Logey Bear has quite the talent in capturing expressive characters with unusual parts. His latest, Mario’s classic nemesis Donkey Kong, is excellent, making clever use of tan bananas and Bionicle masks to bring his iconic grin to life in LEGO.
Gali-what? For the uninitiated, Galidor was a line of quirky buildable action figures released by LEGO back in 2002. Galidor coined and subsequently destroyed the word “glinching,” which was used to refer to the interchangeability of the various body parts. LEGO had great expectations for Galidor and invested a great deal of money in promoting the product, which included a tie-in TV show, video games and promotional McDonald’s Happy Meal toys. Despite LEGO’s efforts, Galidor was a huge commercial failure and has been a running joke in the LEGO fan community every since. Between all the laughter, there has been very little in the way of discussion of what Galidor could have been….until now. Ryan Howerter brings us this great model of Jens, but look closely…
As rumors of future LEGO BrickHeadz characters swirl around on the Internet, LEGO builders still have the freedom to build their own designs free of influence from potential official versions. We’ve featured Tan Kok Mun excellent and adorable BrickHeadz Boba Fett previously, but we had to do a double-take when we saw this Darth Vader.
At first glance, this looks like a regular-sized LEGO BrickHeadz Dark Lord of the Sith, but if you look closer you’ll see that it’s double-sized — everything from the 1×1 printed eye tiles to the studs and number tile on the display stand are brick-built at 2x scale! The extra detail on Darth Vader’s mask gives this away as a larger-than-normal BrickHeadz.
Some crazy old space wizard once described the light saber as “an elegant weapon, for a more civilized age” — something that is clearly borne out by the plethora of civilized dismemberments seen in the Star Wars franchise. I was very pleased to see this tradition being continued in the latest installment, so much so that I decided to augment LEGO’s rather limited selection of Last Jedi BrickHeadz with one featuring a very special “play feature”…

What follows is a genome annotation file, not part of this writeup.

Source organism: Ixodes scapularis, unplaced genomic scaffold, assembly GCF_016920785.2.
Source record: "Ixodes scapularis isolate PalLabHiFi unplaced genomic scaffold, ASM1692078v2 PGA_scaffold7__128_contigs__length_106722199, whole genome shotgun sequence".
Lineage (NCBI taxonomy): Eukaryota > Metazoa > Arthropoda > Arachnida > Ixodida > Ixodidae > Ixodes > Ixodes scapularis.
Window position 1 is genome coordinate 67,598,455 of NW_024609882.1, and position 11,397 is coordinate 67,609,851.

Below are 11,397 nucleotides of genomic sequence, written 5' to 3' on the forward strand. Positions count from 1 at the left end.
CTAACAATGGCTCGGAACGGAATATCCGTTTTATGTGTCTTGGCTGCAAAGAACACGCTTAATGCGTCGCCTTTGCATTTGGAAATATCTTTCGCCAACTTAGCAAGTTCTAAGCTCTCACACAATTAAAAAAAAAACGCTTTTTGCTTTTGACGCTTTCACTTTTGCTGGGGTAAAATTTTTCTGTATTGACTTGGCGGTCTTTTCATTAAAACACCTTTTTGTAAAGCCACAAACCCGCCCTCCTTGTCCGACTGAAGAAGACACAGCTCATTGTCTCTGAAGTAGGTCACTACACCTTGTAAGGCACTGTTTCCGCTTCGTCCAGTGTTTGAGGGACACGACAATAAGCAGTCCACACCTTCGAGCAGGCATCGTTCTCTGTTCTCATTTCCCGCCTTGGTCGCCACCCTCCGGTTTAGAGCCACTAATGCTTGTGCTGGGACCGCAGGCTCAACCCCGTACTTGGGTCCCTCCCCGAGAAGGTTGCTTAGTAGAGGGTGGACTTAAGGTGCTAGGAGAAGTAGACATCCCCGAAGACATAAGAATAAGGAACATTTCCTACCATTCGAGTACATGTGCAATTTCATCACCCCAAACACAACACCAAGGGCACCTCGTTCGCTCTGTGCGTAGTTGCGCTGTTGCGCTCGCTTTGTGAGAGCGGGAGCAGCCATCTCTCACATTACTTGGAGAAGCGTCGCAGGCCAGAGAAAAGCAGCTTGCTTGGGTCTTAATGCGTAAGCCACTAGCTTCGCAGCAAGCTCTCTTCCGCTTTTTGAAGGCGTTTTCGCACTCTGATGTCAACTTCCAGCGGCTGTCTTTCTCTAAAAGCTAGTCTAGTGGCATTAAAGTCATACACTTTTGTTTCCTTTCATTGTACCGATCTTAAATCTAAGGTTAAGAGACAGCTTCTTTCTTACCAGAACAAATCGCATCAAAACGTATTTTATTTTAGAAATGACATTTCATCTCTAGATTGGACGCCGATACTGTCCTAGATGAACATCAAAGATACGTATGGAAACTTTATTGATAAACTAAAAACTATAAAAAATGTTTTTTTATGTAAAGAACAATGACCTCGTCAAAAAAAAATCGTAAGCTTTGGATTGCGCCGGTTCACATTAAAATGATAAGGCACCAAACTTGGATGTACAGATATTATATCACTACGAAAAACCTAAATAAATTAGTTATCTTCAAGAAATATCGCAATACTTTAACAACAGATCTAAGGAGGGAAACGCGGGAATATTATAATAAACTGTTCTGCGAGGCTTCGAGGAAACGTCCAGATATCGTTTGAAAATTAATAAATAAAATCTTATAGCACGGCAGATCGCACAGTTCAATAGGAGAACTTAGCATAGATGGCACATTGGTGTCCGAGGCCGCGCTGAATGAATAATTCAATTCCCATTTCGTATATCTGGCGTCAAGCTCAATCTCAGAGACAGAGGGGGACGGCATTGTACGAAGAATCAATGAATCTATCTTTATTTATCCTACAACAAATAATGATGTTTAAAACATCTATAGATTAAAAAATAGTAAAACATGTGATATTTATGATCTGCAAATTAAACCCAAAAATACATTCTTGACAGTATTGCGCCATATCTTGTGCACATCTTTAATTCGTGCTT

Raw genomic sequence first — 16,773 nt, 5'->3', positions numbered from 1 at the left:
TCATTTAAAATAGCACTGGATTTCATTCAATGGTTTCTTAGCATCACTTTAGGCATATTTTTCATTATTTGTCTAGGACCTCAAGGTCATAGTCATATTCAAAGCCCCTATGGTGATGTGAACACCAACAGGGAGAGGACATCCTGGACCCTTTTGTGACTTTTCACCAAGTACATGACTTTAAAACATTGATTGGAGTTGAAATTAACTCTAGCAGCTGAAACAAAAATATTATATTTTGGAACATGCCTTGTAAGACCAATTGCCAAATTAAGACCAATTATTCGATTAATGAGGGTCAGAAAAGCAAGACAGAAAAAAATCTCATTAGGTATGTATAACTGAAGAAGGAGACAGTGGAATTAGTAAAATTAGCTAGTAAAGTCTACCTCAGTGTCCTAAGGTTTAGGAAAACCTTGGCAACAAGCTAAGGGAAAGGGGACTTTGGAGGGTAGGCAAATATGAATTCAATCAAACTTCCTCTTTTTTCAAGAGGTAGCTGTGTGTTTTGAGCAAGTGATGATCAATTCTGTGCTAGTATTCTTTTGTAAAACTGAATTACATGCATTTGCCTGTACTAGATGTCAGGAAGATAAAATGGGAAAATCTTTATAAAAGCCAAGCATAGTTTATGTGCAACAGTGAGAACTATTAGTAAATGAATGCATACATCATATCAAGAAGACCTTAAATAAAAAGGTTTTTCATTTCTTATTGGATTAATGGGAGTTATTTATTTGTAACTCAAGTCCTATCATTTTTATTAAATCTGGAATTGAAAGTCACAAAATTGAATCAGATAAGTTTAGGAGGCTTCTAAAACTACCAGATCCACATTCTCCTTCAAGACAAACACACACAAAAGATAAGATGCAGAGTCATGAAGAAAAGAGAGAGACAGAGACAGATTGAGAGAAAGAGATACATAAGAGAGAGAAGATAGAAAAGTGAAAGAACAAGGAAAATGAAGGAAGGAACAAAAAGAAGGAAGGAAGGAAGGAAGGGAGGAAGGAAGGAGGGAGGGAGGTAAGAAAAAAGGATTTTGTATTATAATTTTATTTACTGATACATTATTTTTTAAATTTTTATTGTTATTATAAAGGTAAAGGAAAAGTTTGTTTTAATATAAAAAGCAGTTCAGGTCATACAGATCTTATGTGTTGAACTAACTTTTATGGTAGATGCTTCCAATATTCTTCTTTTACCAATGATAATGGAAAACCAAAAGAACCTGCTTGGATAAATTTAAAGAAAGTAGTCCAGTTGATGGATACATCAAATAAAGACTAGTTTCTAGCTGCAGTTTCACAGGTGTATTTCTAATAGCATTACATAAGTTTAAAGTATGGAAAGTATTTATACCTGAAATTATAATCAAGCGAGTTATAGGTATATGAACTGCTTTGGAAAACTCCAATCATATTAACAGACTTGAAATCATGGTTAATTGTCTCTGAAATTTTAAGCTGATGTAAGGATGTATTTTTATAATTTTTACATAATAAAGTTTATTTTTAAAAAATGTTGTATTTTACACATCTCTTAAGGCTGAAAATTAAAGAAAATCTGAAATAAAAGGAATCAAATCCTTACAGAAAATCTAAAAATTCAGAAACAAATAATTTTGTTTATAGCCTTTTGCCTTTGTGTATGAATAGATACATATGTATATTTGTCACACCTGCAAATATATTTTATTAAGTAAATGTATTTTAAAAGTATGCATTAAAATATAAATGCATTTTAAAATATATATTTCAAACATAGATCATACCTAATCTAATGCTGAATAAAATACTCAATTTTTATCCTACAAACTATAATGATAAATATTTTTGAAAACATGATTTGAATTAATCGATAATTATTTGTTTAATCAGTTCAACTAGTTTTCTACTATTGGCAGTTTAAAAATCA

We all love Star Wars, but why should only the spaceships and battle scenes get all the love? How about some Jawas? This is what I imagine could have gone through Jacob Sadovich‘s mind when starting this build. This Jawa is so realistic, I just want to sell all my scrap copper to it!
What I really like about this build is that it is 100% LEGO, including the cloth. We have seen large Jawa figures in LEGO before, even life-sized ones, but most of them cheated at least a little. There is more to Jacob’s interpretation than just the robes, of course. The eyes light up and the belts with pouches are ironicaly made out of pouches with belts. The ion gun the little guy is holding in his hand also adds a lot to the character, as does the Technic-lined base.
There is something mysterious about a build where you’re unable to immediately tell what inspired the builder to create such an enigmatic scene. It seems simple enough, but there’s always a hidden meaning. Even just the title of this build (“Vampires”) left me wondering and compelled me to reach out to the builder, WeNoGrayD to learn more.
I feel the nostalgia for Kirby 64: The Crystal Shards, one of my favorite games as a kid, with Anton Sundström’s build of Kirby’s artist ally Adeleine. She has the ability to make her paintings real and often paints the maximum health tomato, like Anton portrayed here. In LEGO bricks, Adeleine is just as lively and adorable as she is in game.
Makuta are the go-to villains in Bionicle lore and fan creations, most often portrayed by both as imposing warriors. Anthony Wilson takes a different approach with his vision of Makuta, the Handler, which appears to favor manipulation and shadow magic over physical strength and large weapons. I may just be desensitized to giant robots, but I think this actually looks more terrifying.
The Makuta is, of course, the focal point, with a creepy insectoid head and a robotic looking robe made out of wheels and tyres. What really makes it stand out though, are the little details around it, like the Matoran on puppet chains and the music box, which even has notes built on the lid!
It only took less than two days for Eugene Tan to build this from a conceptual Lego Digital Design (LDD) file to a finished bust. Even if one isn’t a huge follower of the anime series you can tell that this is an excellent build with intricate details finished with an excellent base moulded to the headpiece. It’s particularly nice to see details around the neck area where it seemed like this headpiece was ripped out from its torso just for this display.
A closer look also shows how lighting has been integrated into the lens of the Gundam RX-O Unicorn.
The embodiment of a mobster character is captured perfectly by Martin Redfern. Cigar, check. Tommy Gun, check. Gangster pose, check. To top it all off, the elements used for the suit for shaping makes it look like it was tailored by a master — although I suspect that may be a Sharpie-branded tie.
The accompanying cruiser is screaming out ‘mobster vehicle’ all over too! Styled in black with red highlights and chrome headlights.
And of course, when there is bad, there must be good to balance it all out.
I seriously don’t know what this is, but it definitely looks like a grunt that you’d want to stay away from. Builder Leonid An must have had an inspiring day to be able to dream up of this one – someone must have made him quite cross indeed. I did notice Grunt has a great choice of clothing! I wonder where he does his shopping or did Mrs. Grunt go for sewing lessons?